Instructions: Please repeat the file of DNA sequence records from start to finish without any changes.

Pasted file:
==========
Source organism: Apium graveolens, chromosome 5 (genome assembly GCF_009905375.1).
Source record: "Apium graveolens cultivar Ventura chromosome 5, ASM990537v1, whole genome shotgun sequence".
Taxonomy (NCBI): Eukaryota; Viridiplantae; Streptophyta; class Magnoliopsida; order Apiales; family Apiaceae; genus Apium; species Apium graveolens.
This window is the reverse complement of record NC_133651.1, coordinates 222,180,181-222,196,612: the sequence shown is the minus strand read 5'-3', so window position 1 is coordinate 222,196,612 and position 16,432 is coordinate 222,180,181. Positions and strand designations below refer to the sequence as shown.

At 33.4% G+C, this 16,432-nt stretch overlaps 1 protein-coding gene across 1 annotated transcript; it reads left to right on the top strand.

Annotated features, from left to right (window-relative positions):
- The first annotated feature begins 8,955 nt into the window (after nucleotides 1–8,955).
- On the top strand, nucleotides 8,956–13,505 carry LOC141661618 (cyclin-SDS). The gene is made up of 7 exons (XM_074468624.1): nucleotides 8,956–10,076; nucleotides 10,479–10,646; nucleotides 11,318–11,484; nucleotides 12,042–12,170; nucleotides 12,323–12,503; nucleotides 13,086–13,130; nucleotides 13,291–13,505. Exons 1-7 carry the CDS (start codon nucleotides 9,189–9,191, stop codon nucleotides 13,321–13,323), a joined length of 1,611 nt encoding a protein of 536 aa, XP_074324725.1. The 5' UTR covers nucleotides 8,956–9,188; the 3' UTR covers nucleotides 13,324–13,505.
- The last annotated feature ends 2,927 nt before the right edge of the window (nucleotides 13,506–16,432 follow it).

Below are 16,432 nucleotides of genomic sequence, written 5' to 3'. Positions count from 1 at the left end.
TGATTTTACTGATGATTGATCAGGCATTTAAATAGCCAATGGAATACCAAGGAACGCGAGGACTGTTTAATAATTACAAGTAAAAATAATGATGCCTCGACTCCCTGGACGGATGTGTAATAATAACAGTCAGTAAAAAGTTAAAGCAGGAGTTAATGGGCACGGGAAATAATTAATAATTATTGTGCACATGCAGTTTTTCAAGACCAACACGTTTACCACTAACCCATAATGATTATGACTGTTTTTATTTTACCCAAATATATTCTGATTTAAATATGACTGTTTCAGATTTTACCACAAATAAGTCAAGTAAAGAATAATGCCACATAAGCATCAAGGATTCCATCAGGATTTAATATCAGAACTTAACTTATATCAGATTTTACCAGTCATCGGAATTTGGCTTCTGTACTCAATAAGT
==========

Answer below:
Source organism: Apium graveolens, chromosome 5 (genome assembly GCF_009905375.1).
Source record: "Apium graveolens cultivar Ventura chromosome 5, ASM990537v1, whole genome shotgun sequence".
Taxonomy (NCBI): Eukaryota; Viridiplantae; Streptophyta; class Magnoliopsida; order Apiales; family Apiaceae; genus Apium; species Apium graveolens.
This window is the reverse complement of record NC_133651.1, coordinates 222,180,181-222,196,612: the sequence shown is the minus strand read 5'-3', so window position 1 is coordinate 222,196,612 and position 16,432 is coordinate 222,180,181. Positions and strand designations below refer to the sequence as shown.

At 33.4% G+C, this 16,432-nt stretch overlaps 1 protein-coding gene across 1 annotated transcript; it reads left to right on the top strand.

Annotated features, from left to right (window-relative positions):
- The first annotated feature begins 8,955 nt into the window (after nucleotides 1–8,955).
- On the top strand, nucleotides 8,956–13,505 carry LOC141661618 (cyclin-SDS). The gene is made up of 7 exons (XM_074468624.1): nucleotides 8,956–10,076; nucleotides 10,479–10,646; nucleotides 11,318–11,484; nucleotides 12,042–12,170; nucleotides 12,323–12,503; nucleotides 13,086–13,130; nucleotides 13,291–13,505. Exons 1-7 carry the CDS (start codon nucleotides 9,189–9,191, stop codon nucleotides 13,321–13,323), a joined length of 1,611 nt encoding a protein of 536 aa, XP_074324725.1. The 5' UTR covers nucleotides 8,956–9,188; the 3' UTR covers nucleotides 13,324–13,505.
- The last annotated feature ends 2,927 nt before the right edge of the window (nucleotides 13,506–16,432 follow it).

Below are 16,432 nucleotides of genomic sequence, written 5' to 3'. Positions count from 1 at the left end.
TGATTTTACTGATGATTGATCAGGCATTTAAATAGCCAATGGAATACCAAGGAACGCGAGGACTGTTTAATAATTACAAGTAAAAATAATGATGCCTCGACTCCCTGGACGGATGTGTAATAATAACAGTCAGTAAAAAGTTAAAGCAGGAGTTAATGGGCACGGGAAATAATTAATAATTATTGTGCACATGCAGTTTTTCAAGACCAACACGTTTACCACTAACCCATAATGATTATGACTGTTTTTATTTTACCCAAATATATTCTGATTTAAATATGACTGTTTCAGATTTTACCACAAATAAGTCAAGTAAAGAATAATGCCACATAAGCATCAAGGATTCCATCAGGATTTAATATCAGAACTTAACTTATATCAGATTTTACCAGTCATCGGAATTTGGCTTCTGTACTCAATAAGT